Four recent major reports indicate that housing is picking up.
The pending home sales index for the number of contracts signed to buy a new home rose 2 percent to 93.7 in December 2010. Over the last six months, five have reported gains.
December 2010 existing home sales rose 12.3 percent from November, to a rate of 5.28 million (seasonally adjusted annual rate) and was also represented the fifth increase in six months. This lowers existing homes for sale months supply to 8.1, down from 9.5 months in November. Resales of single-family homes increased 11.8 percent to a seasonally adjusted annual rate of 4.64 million from a November rate 4.15 million.
According to the New Residential Sales report form the U.S. Census Bureau, new home sales jumped more than 17 percent in December. The seasonally adjusted annual rate of sales was 329,000, and there were only 191,000 new homes for sale in December. This is the lowest number of new homes for sale since February of 1968. This represents only about 6.9 months supply of new homes at the current sales rate.
Also according to the U.S. Census Bureau, permits increased more than 16 percent in December. That is the fourth consecutive increase for single family permits. The lumber and building material industry has been particularly hard hit in the housing down-turn, a steady increase in new home construction would give the building material industry and the economy as a whole a significant boost. Lumber prices have increased in the last few months, and should continue to rise as domestic and global homebuilding picks up.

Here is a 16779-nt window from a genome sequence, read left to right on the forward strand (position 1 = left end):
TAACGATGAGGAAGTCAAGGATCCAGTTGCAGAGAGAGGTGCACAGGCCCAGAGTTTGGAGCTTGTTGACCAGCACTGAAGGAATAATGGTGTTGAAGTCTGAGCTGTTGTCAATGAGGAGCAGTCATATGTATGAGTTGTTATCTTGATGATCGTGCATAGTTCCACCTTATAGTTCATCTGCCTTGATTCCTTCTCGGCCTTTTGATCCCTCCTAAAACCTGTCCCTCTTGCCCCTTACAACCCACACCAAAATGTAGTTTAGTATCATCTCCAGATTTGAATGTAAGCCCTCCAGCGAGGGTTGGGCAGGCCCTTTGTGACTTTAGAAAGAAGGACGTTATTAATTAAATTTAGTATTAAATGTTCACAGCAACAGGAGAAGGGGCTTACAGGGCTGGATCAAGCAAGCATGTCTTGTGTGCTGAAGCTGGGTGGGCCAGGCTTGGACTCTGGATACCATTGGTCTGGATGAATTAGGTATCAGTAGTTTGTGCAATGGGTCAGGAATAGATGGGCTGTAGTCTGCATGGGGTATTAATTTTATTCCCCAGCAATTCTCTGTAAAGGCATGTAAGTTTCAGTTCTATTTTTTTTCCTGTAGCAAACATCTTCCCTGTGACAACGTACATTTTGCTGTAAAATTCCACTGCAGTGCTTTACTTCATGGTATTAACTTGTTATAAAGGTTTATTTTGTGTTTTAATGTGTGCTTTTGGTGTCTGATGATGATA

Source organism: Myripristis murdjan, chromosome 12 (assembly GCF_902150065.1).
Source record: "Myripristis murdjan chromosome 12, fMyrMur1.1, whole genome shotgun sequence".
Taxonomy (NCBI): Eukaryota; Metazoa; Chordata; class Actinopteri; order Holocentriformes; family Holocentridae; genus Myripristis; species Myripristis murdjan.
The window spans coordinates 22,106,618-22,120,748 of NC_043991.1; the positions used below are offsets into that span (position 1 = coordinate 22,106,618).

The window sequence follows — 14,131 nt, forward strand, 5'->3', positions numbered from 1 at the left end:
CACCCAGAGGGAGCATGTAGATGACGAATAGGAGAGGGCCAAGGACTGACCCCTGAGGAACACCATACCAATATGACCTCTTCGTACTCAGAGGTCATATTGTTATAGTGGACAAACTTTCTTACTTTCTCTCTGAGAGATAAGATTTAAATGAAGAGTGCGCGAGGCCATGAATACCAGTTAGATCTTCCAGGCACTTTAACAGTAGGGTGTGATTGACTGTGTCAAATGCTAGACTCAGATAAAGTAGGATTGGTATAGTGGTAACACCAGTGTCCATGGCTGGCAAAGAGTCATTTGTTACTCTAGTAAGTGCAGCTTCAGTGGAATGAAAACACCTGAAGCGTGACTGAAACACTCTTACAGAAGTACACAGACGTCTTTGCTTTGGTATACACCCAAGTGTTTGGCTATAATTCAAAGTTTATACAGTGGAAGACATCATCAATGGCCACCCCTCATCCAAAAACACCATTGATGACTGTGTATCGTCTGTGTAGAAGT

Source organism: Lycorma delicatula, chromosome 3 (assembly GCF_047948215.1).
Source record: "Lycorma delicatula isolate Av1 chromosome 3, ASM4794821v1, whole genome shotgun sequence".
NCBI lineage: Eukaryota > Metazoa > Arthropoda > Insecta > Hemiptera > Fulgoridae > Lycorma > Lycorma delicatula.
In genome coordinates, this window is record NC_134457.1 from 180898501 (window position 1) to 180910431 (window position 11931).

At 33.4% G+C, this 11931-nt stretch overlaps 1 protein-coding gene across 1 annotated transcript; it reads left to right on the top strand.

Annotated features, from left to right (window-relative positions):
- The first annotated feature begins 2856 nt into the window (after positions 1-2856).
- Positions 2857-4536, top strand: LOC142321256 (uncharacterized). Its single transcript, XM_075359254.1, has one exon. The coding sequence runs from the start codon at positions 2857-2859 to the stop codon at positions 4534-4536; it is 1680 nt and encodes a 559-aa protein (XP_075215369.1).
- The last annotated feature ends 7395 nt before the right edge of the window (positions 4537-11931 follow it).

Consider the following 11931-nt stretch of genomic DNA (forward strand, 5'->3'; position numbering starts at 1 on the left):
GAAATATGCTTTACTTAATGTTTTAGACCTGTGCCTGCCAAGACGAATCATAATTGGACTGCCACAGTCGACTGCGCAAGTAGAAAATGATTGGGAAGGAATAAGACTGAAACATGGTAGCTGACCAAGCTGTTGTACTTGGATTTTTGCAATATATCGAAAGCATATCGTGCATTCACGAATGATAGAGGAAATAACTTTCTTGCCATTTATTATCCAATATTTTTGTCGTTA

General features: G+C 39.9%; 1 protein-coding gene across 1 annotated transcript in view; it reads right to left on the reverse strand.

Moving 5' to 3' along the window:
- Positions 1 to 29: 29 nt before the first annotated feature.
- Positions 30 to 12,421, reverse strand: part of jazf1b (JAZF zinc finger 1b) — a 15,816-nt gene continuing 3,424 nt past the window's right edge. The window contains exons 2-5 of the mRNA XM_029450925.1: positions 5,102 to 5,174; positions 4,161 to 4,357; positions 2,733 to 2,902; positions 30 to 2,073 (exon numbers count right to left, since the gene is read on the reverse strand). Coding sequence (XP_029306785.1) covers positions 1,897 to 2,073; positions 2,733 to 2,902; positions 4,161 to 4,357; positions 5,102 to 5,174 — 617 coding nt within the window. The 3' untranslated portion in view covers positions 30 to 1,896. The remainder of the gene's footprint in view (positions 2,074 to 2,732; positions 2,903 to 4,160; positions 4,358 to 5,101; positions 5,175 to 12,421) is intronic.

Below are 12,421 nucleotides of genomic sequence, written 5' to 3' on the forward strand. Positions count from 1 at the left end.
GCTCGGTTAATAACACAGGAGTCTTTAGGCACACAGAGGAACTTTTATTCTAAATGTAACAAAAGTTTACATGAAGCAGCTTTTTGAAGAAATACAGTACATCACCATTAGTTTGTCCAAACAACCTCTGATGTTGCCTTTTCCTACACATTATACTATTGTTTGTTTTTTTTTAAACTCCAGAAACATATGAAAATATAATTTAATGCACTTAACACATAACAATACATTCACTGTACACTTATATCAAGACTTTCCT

There are several forces converging that should continue to increase new home starts and permits in the future. Many economists agree that annual demand for new housing units is approximately 1.6 million. This figure is derived by adding 850,000 annually from new household creation and an estimated 750,000 homes that need to be replaced because they were destroyed by fire, flood, storms and urban renewal or have aged to the point they must be replaced.
It wouldn’t take much to deplete the inventory of new homes. Also, as employment picks up (which it seems to be slowly doing), fewer homes will be lost to foreclosure and most of those who lost their homes to foreclosure will want to move back into a home. There have been a large number of lumber mills that have been curtailed or shut down, many have been dismantled or converted to another use, and those that are left have tried to cut their losses by running at a lower capacity.
Building material wholesalers and distribution yards have also closed, and those that remain have drastically reduced their inventory and personnel. Credit facilities for these crucial components of the distribution chain have been reduced, severely constricting their ability to buy inventory. About 80 percent of the building material supply houses have closed, so there is no inventory buffer at that level. As demand for new homes domestically and globally picks up, prices for lumber and building materials will move up.